On-Call Another weekend beckons, which means another edition of On-Call, The Register's weekly reader-contributed story of dirty jobs, done dirt cheap.
This week, meet “Bob” who in the early days of the Internet staffed a help desk that among other things took calls from users of the Gopher distributed file system.
Bob framed his story by reminding us of a scene in Woody Allen's Annie Hall in which Allen' character “corrects a pedantic-but-wrong neighbour in line at the movies by reaching out of frame and pulling Marshall McLuhan in to tell the man off."
Here's said scene:
Remember the scene. It becomes relevant a few paragraphs down.
But back to Bob's story, which starts when took a call from a woman who had a problem with Gopher.
Bob says he offered the caller some assistance, but was told “You can't do that with Gopher.”
“I assured her that she could,” Bob told us. But the caller insisted I was wrong.
“I assured her that this was completely possible,” Bob says, whereupon the caller “became very upset, cited her bona fides as a system administrator and computer expert, and told me very certainly that she could not do the thing I described with Gopher, because Gopher was not designed to do that.”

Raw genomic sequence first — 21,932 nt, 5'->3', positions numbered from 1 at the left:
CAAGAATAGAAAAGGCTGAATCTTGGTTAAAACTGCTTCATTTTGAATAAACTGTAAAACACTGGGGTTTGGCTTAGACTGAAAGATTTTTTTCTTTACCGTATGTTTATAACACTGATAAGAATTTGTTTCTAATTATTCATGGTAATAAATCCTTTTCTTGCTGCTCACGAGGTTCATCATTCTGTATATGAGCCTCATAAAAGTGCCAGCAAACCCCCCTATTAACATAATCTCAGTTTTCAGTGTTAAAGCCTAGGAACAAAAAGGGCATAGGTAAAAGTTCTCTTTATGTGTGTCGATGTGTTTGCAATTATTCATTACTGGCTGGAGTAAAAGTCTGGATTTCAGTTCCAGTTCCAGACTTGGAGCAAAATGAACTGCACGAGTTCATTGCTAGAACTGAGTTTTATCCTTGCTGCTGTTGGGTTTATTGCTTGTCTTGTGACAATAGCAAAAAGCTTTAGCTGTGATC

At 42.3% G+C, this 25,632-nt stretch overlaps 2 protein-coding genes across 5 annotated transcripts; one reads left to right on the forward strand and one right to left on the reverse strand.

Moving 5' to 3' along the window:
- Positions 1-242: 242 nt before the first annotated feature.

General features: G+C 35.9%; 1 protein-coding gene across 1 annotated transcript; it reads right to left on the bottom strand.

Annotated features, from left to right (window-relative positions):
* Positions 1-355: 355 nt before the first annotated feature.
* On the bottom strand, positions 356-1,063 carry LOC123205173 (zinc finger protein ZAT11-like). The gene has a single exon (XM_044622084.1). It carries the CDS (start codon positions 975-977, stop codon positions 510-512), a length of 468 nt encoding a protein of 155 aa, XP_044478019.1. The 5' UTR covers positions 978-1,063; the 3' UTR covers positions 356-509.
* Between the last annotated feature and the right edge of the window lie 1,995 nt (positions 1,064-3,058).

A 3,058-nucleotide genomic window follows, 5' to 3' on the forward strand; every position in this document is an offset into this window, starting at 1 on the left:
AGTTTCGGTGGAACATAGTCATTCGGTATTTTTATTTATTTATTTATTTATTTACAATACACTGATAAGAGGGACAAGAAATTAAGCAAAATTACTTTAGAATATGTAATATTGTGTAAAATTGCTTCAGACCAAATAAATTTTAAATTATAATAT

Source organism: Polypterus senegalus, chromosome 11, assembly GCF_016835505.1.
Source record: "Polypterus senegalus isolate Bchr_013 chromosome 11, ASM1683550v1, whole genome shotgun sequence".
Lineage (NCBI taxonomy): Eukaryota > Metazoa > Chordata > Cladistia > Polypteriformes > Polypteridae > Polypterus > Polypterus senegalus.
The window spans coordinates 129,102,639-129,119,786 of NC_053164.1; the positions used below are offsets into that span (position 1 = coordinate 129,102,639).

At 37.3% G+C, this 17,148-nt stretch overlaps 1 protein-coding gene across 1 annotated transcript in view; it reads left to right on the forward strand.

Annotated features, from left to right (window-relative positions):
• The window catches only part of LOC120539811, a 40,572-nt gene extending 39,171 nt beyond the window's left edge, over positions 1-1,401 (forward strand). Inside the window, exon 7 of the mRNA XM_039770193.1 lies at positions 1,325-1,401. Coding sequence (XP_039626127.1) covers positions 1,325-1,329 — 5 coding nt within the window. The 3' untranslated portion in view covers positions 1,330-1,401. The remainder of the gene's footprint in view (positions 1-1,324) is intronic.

"Ma'am," Bob tells us he replied politely, "I'm one of the people who created Internet Gopher. My name is on the RFC, number 1436. Additionally I personally wrote the Unix Gopher client we're discussing, and I absolutely guarantee that my software can do what I am telling you it can do."
“She reluctantly agreed to give it a try,” Bob says, and reckons he scored his very own Marshall McLuhan moment in so doing!
And now for a little reveal. “Bob's” real name is … Bob. Bob Alberti to be precise. And his name is indeed right there on RFC 1436, “The Internet Gopher Protocol."
Have you ever been in a position to definitively tell a user they're wrong? If so write to let me know and you could have your very own Marshall McLuhan moment in a future edition of On-Call. ®
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